Brexit Briefing – Brexit Deja Vu
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Brexit Deja Vu
Despite Mr Johnson’s pledge that “do or die” the UK would leave the EU by 31 October 2019, Article 50 has been extended for a third time. Although Mr Johnson was successful in securing a new withdrawal agreement, Parliament passed the Letwin Amendment which required that Parliament withhold final approval of the deal until the EU (Withdrawal Agreement) Bill (“WAB”), which would bring the deal into UK law, had been passed.
The government attempted to schedule agreement for the WAB in only 3 days but this was rejected by Parliament. Following the defeat of the timetable, Mr Johnson then pulled the WAB, meaning that this would not be considered further. He indicated that he would propose a general election instead.
As a deal was not agreed by 19 October 2019, Mr Johnson was required to write to the EU, requesting an extension of Article 50, as required under the EU (Withdrawal) (No.2) Act 2019. The EU have considered the extension request and agreed to extend Article 50 to 31 January 2020. The UK may leave earlier if the Withdrawal Agreement is agreed in Parliament, passed into legislation in the UK and is endorsed as a Treaty by the EU.
Having failed to deliver Brexit by 31 October 2019, Mr Johnson stated he felt he had no choice but to call a general election. Parliament agreed and the next general election has been set for 12 December 2019. This will be the first time an election has been held in December since 1923. Parliament was dissolved 25 days before the general election, on 6 November 2019.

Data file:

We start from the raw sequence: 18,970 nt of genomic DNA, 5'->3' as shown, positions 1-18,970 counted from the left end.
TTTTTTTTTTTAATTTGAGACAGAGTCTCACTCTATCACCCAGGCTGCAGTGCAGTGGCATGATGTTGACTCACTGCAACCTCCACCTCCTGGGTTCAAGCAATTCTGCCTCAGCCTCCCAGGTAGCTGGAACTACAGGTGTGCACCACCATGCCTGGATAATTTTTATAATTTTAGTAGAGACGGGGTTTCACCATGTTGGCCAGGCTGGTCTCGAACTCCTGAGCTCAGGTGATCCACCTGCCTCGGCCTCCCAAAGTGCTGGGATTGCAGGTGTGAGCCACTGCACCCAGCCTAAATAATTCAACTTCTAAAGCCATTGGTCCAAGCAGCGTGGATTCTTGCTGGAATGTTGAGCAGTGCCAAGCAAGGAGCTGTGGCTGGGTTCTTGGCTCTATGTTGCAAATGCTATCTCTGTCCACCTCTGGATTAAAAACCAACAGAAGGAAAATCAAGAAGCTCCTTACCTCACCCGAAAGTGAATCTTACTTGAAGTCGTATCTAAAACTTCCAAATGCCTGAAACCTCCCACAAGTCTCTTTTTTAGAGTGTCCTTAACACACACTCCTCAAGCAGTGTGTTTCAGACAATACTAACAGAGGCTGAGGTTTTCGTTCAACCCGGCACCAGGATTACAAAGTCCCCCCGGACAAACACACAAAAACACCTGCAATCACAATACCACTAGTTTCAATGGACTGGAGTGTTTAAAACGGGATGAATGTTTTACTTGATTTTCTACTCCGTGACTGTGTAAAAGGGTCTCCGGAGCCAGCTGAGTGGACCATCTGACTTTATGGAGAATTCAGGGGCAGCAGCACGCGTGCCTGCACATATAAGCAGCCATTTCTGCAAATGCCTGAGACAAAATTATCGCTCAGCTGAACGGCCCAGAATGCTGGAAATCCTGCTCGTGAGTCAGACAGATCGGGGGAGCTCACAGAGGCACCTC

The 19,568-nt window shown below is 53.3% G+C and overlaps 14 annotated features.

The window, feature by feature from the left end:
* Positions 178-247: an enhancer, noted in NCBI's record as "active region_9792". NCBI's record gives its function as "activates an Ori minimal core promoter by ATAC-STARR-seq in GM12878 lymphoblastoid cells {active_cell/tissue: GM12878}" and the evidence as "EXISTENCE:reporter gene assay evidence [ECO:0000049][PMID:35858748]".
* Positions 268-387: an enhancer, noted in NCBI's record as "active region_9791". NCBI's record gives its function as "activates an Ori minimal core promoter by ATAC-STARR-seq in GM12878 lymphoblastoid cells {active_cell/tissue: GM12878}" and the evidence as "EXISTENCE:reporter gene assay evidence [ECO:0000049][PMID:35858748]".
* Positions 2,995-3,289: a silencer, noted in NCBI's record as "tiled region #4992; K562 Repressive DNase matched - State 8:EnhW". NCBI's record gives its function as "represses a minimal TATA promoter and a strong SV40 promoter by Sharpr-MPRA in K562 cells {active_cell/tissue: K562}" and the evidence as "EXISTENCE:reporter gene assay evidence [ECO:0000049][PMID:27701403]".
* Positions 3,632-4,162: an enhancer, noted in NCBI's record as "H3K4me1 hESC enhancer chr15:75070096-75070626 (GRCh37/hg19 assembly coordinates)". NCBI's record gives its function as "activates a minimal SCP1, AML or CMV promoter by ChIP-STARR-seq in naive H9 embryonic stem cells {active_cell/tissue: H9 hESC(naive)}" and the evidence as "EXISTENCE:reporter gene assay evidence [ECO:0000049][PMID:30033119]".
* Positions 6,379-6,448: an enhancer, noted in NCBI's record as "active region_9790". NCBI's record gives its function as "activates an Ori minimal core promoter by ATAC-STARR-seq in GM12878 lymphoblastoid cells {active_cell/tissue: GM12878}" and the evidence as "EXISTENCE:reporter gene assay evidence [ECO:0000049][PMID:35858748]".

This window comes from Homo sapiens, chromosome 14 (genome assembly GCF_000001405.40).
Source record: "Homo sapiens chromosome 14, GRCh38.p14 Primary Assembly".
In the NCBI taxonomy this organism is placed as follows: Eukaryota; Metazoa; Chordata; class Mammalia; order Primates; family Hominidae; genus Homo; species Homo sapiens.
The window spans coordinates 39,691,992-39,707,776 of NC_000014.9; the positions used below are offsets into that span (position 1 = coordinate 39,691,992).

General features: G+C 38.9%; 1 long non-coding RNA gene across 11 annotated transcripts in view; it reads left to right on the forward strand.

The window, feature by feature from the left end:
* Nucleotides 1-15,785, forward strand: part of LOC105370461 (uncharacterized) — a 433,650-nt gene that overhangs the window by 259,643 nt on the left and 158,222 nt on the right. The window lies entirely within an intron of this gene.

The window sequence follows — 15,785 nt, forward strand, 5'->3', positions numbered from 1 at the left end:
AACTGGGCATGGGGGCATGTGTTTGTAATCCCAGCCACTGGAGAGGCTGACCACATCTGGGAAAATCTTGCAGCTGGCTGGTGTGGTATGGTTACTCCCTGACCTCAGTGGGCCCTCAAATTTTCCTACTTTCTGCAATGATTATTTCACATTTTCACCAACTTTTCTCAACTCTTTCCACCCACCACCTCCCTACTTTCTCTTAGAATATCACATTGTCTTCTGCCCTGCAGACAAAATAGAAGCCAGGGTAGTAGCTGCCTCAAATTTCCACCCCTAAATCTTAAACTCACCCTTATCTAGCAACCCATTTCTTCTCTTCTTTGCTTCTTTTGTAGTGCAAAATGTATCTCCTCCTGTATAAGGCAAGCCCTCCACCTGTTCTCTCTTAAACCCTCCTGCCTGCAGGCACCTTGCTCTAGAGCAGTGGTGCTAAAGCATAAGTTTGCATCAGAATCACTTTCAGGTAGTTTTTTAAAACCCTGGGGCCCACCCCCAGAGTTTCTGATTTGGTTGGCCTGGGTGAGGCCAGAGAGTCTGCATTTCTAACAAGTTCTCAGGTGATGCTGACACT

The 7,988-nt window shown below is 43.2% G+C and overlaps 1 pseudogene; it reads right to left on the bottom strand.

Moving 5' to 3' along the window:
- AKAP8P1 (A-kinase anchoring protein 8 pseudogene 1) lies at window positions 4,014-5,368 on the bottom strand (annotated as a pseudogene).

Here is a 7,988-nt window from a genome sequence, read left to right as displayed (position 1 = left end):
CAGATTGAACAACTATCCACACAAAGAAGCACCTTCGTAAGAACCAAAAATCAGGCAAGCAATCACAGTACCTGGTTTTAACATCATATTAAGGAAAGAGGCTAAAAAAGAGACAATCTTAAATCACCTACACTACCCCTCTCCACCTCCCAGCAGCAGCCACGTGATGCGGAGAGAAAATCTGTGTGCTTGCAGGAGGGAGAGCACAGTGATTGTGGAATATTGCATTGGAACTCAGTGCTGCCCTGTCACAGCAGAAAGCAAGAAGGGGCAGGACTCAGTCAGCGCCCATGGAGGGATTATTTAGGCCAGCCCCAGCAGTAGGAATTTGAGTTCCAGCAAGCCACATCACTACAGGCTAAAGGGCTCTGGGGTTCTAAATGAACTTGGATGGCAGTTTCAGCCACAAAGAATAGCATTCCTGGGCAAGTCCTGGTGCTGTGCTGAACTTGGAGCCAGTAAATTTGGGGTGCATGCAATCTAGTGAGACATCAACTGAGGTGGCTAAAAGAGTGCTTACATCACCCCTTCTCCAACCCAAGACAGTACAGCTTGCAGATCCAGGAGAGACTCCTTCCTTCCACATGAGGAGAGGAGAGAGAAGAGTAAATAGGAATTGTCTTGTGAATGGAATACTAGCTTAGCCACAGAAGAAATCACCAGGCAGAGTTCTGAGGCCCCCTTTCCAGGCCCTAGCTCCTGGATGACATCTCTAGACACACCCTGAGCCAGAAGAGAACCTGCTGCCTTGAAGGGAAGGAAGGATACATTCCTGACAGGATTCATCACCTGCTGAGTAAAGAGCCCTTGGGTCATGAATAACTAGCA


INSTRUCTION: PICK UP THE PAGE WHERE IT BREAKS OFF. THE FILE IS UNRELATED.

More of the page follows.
Although Brexit legislation is now on hold, Brexit is still a key topic going into the election.
In other news… business edition
Concerns have been raised that seasonal workers leaving the UK because of uncertainty caused by Brexit might result in a shortage of pigs in blankets over Christmas.
Aviva Investors has reported that there is a higher chance of remaining in the EU than leaving without a dealt.
“Milkshaking”, the act of throwing a milkshake on a public figure to humiliate them, has been added to the Collin’s Dictionary list of words associated with Brexit.
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The content of this page is a summary of the law in force at the date of publication and is not exhaustive, nor does it contain definitive advice. Specialist legal advice should be sought in relation to any queries that may arise.
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